The object was previously known as Ultima Thule. That name was chosen to mean something like "farthest place", but immediately attracted controversy because "Thule" is a word that has been associated with Nazis in the past.
The rock – which was studied in the farthest flyby ever conducted by a spacecraft – will now be known as Arrokoth, a Native American term that means sky, the space agency said.
The new name comes from the Powhatan/Algonquian has been chosen in co-operation with Powhatan Tribal elders, Nasa said. It was proposed by members of the New Horizons team, who led the mission to study the object and presented the new name to the International Astronomical Union and Minor Planet Center, which officially names and categorises Kuipter Belt objects.
The new name frees the object of its associations with Nazi occultists, which have brought criticism ever since it was announced.
Nasa chose the name in keeping with a Latin metaphor, used to describe places that were so far away they were entirely unknown. It has appeared on maps for centuries.
But "Thule" has been taken up as part of Nazi mythology, supposedly describing the place where the Aryan race began. The German Thule Society was a key part of historical Nazi thought, and the word is still used by neo-Nazis and the alt-right today.
Those in the New Horizons team who chose the old name said they knew about the controversial links but chose to defend the name despite those connections. "Just because some bad guys once liked that term, we’re not going to let them hijack it," the team's principal investigator Alan Sterns said at a press conference when asked about the controversy.
Nasa aid that the old name had always been temporary – referring to it as a nickname – and that the new one would be used permanently and officially.
The team chose the new word to associate the object with the culture of the people who lived in the region where the object was discovered. Both the Hubble Space Telescope that first spotted it and the New Horizons mission that flew past it are run from Maryland, and the Chesapeake Bay region is closely associated with the Powhatan people, who permitted Nasa to use the word.
"We graciously accept this gift from the Powhatan people," said Lori Glaze, director of NASA's Planetary Science Division. "Bestowing the name Arrokoth signifies the strength and endurance of the indigenous Algonquian people of the Chesapeake region. Their heritage continues to be a guiding light for all who search for meaning and understanding of the origins of the universe and the celestial connection of humanity."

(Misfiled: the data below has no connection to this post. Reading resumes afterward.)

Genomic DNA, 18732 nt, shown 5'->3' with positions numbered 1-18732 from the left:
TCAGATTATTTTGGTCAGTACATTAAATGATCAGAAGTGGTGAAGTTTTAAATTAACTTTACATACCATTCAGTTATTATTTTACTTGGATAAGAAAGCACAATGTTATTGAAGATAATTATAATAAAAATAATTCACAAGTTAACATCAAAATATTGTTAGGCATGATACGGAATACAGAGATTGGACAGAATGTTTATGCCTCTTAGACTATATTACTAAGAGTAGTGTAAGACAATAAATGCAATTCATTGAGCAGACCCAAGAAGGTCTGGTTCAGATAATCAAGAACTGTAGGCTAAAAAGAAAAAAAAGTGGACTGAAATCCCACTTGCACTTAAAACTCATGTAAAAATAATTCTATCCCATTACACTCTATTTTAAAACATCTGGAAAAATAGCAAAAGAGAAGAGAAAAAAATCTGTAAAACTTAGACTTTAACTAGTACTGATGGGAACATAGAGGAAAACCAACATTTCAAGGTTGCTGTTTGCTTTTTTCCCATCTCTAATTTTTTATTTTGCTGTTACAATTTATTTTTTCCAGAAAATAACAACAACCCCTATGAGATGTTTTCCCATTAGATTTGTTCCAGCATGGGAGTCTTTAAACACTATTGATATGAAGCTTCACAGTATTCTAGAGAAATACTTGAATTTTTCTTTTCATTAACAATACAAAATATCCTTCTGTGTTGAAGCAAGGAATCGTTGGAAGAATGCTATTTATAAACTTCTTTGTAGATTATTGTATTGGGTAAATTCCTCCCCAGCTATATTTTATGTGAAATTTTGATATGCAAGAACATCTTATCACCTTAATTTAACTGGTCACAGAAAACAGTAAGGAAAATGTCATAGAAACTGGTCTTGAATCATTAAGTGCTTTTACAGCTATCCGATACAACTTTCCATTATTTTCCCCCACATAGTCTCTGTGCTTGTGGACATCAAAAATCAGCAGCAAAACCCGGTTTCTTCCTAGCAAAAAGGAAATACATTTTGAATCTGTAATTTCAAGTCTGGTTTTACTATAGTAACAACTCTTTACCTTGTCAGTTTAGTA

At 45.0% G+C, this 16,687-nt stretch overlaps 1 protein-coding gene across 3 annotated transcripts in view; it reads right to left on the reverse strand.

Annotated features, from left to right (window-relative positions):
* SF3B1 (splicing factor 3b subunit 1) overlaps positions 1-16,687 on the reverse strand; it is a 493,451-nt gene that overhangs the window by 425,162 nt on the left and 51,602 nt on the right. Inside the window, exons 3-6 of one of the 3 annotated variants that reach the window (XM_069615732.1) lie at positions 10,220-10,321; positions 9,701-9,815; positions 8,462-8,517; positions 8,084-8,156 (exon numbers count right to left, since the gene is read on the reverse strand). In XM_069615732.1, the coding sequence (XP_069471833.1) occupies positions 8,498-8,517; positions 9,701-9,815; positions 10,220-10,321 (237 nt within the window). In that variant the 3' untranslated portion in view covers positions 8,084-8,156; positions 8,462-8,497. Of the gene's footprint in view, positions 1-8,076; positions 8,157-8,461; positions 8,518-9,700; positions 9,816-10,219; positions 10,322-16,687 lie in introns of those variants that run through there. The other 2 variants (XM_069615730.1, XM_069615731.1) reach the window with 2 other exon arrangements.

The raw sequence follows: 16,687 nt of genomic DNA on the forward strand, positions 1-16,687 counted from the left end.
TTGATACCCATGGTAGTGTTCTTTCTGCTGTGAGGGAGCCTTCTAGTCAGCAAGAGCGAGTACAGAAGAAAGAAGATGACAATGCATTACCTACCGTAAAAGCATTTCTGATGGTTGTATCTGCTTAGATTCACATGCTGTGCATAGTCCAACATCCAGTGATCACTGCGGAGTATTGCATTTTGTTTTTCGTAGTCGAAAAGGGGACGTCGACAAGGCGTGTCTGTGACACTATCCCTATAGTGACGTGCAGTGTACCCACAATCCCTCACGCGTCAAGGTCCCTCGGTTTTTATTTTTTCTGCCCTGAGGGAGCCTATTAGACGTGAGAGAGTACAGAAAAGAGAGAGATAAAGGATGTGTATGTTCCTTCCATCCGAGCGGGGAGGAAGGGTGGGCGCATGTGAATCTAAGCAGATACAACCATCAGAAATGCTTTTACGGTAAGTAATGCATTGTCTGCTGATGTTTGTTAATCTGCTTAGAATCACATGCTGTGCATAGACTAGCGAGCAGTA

Nasa also said the naming convention helped reflect the spirit of the mission.
"The name 'Arrokoth' reflects the inspiration of looking to the skies, and wondering about the stars and worlds beyond our own," said Alan Stern, New Horizons principal investigator from Southwest Research Institute, Boulder, Colorado. "That desire to learn is at the heart of the New Horizons mission, and we're honored to join with the Powhatan community and people of Maryland in this celebration of discovery."
The object now known as Arrokoth is one of thousands of small icy worlds found in the Kuiper Belt, which sits in the distant solar system out beyond our Earth and its other planets. It was first seen by the Hubble Space Telescope in 2014.
Nasa engineers then used the New Horizons mission to fly past the world, after its pioneering mission to the Pluto system. It flew by on New Year's Day in 2019
"Data from the newly-named Arrokoth, has given us clues about the formation of planets and our cosmic origins," said Buie. "We believe this ancient body, composed of two distinct lobes that merged into one entity, may harbour answers that contribute to our understanding of the origin of life on Earth."
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